Caught short: How a lack of toilets and clean water contributes to malnutrition

In the developing world, a lack of clean water, sanitation and hygiene (WASH) is a major contributor to malnutrition. One impact of this is stunting, where severe and prolonged undernutrition makes children shorter than normal for their age, and affects their emotional, social and cognitive development. Currently, more than 650 million people in the world do not have access to clean water and more than 2.3 billion do not have access to an adequate toilet.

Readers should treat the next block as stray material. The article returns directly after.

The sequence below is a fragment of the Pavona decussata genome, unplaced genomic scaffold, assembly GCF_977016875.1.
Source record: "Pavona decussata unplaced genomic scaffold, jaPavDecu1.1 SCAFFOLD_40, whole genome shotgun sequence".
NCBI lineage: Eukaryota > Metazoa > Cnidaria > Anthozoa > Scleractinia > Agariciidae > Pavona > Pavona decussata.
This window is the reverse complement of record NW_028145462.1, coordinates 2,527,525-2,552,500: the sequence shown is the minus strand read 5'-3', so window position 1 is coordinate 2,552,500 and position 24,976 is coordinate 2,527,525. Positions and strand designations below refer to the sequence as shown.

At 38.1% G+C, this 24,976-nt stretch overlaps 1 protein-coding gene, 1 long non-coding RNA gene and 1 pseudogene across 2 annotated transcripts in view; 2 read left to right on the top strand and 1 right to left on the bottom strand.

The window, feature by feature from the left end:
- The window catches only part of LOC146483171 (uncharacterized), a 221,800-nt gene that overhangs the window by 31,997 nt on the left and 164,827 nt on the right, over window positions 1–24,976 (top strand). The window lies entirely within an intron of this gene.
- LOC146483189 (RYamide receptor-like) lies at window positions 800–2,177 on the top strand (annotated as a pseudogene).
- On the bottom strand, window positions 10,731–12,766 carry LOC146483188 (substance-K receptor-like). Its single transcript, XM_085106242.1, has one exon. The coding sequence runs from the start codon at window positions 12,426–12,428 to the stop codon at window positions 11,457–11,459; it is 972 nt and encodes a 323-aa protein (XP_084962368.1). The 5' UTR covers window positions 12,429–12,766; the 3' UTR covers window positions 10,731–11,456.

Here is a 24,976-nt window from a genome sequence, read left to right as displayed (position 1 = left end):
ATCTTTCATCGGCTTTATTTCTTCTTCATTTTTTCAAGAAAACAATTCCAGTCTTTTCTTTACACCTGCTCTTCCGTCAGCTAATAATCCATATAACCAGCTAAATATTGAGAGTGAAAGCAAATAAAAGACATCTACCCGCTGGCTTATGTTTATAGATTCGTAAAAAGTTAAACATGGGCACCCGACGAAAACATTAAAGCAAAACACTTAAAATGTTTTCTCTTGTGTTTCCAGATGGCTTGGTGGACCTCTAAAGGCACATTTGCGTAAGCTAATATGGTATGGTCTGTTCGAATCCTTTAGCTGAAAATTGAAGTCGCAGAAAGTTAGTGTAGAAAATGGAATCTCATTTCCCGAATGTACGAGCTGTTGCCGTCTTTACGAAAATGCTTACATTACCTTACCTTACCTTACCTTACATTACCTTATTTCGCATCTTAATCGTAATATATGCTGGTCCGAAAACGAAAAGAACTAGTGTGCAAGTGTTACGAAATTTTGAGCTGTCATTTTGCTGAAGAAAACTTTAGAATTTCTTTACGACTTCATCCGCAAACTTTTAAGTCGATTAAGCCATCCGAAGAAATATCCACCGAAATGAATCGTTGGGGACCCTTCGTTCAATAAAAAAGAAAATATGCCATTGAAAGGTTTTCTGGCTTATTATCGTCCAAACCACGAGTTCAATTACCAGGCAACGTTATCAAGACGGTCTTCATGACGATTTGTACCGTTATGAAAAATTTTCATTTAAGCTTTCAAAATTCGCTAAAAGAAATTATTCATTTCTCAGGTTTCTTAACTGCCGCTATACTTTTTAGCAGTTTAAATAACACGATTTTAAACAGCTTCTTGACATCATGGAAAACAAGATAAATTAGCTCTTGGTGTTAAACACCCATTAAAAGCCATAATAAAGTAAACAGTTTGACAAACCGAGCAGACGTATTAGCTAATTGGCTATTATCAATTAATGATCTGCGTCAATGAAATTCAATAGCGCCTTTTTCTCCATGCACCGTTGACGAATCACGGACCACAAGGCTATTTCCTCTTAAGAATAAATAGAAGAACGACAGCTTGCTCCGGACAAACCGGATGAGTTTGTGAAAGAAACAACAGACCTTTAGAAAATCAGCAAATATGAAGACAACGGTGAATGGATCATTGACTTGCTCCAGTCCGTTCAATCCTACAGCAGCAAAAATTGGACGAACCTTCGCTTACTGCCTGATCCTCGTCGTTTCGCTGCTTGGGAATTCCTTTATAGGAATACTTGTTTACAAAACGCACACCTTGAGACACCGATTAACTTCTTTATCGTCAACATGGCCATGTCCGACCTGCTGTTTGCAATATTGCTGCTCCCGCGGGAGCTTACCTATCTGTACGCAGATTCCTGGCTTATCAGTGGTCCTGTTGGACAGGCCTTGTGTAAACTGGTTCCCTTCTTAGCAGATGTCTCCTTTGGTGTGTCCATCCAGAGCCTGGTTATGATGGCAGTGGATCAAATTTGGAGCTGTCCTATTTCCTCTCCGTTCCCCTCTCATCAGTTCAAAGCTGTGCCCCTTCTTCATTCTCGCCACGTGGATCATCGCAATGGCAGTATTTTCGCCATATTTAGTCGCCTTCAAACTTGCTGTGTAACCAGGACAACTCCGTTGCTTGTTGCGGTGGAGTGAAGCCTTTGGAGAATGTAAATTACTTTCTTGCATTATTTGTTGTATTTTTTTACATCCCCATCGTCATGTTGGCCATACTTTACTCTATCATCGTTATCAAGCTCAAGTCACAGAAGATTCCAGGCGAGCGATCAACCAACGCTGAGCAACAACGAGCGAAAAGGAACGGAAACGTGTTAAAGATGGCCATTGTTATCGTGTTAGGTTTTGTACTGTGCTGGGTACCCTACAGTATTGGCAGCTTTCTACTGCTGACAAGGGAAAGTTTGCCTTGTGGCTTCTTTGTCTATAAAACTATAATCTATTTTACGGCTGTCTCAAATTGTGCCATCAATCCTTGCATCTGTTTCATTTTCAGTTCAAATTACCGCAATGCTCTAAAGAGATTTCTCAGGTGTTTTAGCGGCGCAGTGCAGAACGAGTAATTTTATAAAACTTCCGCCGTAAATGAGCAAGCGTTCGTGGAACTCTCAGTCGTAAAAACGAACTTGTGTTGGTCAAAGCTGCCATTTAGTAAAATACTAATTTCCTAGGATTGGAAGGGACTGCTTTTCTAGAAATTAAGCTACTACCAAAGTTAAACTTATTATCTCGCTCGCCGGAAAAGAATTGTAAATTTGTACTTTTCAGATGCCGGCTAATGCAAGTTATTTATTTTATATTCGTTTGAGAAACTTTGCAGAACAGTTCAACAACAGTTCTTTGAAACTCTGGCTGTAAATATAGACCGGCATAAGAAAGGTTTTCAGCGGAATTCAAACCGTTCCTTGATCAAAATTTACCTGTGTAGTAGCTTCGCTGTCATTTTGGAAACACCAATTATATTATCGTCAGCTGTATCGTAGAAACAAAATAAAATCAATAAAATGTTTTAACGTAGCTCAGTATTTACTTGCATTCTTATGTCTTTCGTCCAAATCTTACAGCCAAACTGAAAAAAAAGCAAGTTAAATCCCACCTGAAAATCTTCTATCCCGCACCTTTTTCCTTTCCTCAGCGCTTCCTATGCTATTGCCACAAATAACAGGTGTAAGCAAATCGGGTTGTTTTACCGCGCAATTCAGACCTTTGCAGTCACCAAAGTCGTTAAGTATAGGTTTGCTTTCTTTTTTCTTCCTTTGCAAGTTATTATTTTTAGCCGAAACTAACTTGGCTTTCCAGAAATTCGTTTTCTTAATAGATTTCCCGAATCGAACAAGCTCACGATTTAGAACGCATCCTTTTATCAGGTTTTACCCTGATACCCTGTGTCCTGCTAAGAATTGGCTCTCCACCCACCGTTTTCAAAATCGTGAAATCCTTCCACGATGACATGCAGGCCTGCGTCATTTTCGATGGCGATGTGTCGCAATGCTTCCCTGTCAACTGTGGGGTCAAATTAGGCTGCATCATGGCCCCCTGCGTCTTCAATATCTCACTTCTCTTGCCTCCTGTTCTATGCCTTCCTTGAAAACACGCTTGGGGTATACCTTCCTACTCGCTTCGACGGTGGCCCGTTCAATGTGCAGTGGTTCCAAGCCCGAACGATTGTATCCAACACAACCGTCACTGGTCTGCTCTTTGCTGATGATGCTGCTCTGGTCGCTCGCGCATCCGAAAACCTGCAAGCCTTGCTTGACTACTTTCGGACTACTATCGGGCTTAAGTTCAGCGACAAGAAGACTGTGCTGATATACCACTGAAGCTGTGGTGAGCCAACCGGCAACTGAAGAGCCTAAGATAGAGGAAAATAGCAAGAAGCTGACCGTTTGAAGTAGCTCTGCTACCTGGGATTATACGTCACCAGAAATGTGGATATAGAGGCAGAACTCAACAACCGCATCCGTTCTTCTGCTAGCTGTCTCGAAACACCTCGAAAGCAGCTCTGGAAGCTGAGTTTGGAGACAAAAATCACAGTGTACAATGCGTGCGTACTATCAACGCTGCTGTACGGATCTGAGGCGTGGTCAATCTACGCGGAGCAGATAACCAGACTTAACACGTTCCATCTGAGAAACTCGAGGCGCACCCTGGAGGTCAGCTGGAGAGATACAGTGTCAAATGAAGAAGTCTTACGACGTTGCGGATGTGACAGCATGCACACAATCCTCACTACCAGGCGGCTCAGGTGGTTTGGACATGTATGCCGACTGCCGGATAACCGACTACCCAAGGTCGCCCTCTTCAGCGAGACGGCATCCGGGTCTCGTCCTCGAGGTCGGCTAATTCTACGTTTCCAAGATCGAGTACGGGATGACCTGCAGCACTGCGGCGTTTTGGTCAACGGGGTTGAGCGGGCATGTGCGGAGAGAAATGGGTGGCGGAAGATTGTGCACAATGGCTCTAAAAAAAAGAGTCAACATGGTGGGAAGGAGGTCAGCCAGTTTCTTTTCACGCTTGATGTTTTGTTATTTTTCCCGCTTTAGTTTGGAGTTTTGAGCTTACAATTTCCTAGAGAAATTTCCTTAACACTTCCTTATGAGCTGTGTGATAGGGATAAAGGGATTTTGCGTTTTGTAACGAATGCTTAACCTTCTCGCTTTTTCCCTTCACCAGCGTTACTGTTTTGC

Diarrhoeal diseases caused by dirty water and poor sanitation are the second biggest killer of children under five after pneumonia, taking 315,000 young lives every year. Even those children who survive severe bouts of
diarrhoea are at risk of having their lives, and life chances, forever changed. The World Health Organization estimates that 50% of undernutrition – a major form of malnutrition – is associated with infections caused by unsafe water, poor sanitation and unhygienic practices, including not washing hands with soap.